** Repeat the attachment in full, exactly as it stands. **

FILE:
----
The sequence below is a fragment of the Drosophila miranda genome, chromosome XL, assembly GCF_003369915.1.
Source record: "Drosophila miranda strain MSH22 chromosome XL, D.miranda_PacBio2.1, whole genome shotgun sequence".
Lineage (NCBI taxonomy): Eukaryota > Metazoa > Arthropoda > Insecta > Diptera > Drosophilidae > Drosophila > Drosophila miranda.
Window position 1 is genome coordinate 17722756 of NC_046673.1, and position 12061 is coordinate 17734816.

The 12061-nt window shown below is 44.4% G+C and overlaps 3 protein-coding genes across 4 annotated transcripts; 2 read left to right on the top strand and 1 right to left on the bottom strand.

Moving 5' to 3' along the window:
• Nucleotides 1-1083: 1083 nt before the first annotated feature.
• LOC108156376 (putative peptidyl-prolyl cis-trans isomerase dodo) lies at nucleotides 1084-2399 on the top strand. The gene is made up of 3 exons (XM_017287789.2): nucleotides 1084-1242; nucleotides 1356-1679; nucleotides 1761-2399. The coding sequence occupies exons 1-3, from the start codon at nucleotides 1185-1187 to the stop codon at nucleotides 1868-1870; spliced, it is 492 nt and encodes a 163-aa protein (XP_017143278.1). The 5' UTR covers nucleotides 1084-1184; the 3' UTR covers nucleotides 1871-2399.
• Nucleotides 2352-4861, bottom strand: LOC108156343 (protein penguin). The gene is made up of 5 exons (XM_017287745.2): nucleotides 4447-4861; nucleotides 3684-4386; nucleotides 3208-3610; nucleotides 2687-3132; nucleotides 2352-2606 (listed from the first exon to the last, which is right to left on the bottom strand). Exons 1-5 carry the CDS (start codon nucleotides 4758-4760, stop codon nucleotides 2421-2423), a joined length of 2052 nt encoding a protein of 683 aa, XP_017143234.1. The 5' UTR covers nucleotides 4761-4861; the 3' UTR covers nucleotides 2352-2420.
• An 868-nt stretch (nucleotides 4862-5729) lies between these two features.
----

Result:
The sequence below is a fragment of the Drosophila miranda genome, chromosome XL, assembly GCF_003369915.1.
Source record: "Drosophila miranda strain MSH22 chromosome XL, D.miranda_PacBio2.1, whole genome shotgun sequence".
Lineage (NCBI taxonomy): Eukaryota > Metazoa > Arthropoda > Insecta > Diptera > Drosophilidae > Drosophila > Drosophila miranda.
Window position 1 is genome coordinate 17722756 of NC_046673.1, and position 12061 is coordinate 17734816.

The 12061-nt window shown below is 44.4% G+C and overlaps 3 protein-coding genes across 4 annotated transcripts; 2 read left to right on the top strand and 1 right to left on the bottom strand.

Moving 5' to 3' along the window:
• Nucleotides 1-1083: 1083 nt before the first annotated feature.
• LOC108156376 (putative peptidyl-prolyl cis-trans isomerase dodo) lies at nucleotides 1084-2399 on the top strand. The gene is made up of 3 exons (XM_017287789.2): nucleotides 1084-1242; nucleotides 1356-1679; nucleotides 1761-2399. The coding sequence occupies exons 1-3, from the start codon at nucleotides 1185-1187 to the stop codon at nucleotides 1868-1870; spliced, it is 492 nt and encodes a 163-aa protein (XP_017143278.1). The 5' UTR covers nucleotides 1084-1184; the 3' UTR covers nucleotides 1871-2399.
• Nucleotides 2352-4861, bottom strand: LOC108156343 (protein penguin). The gene is made up of 5 exons (XM_017287745.2): nucleotides 4447-4861; nucleotides 3684-4386; nucleotides 3208-3610; nucleotides 2687-3132; nucleotides 2352-2606 (listed from the first exon to the last, which is right to left on the bottom strand). Exons 1-5 carry the CDS (start codon nucleotides 4758-4760, stop codon nucleotides 2421-2423), a joined length of 2052 nt encoding a protein of 683 aa, XP_017143234.1. The 5' UTR covers nucleotides 4761-4861; the 3' UTR covers nucleotides 2352-2420.
• An 868-nt stretch (nucleotides 4862-5729) lies between these two features.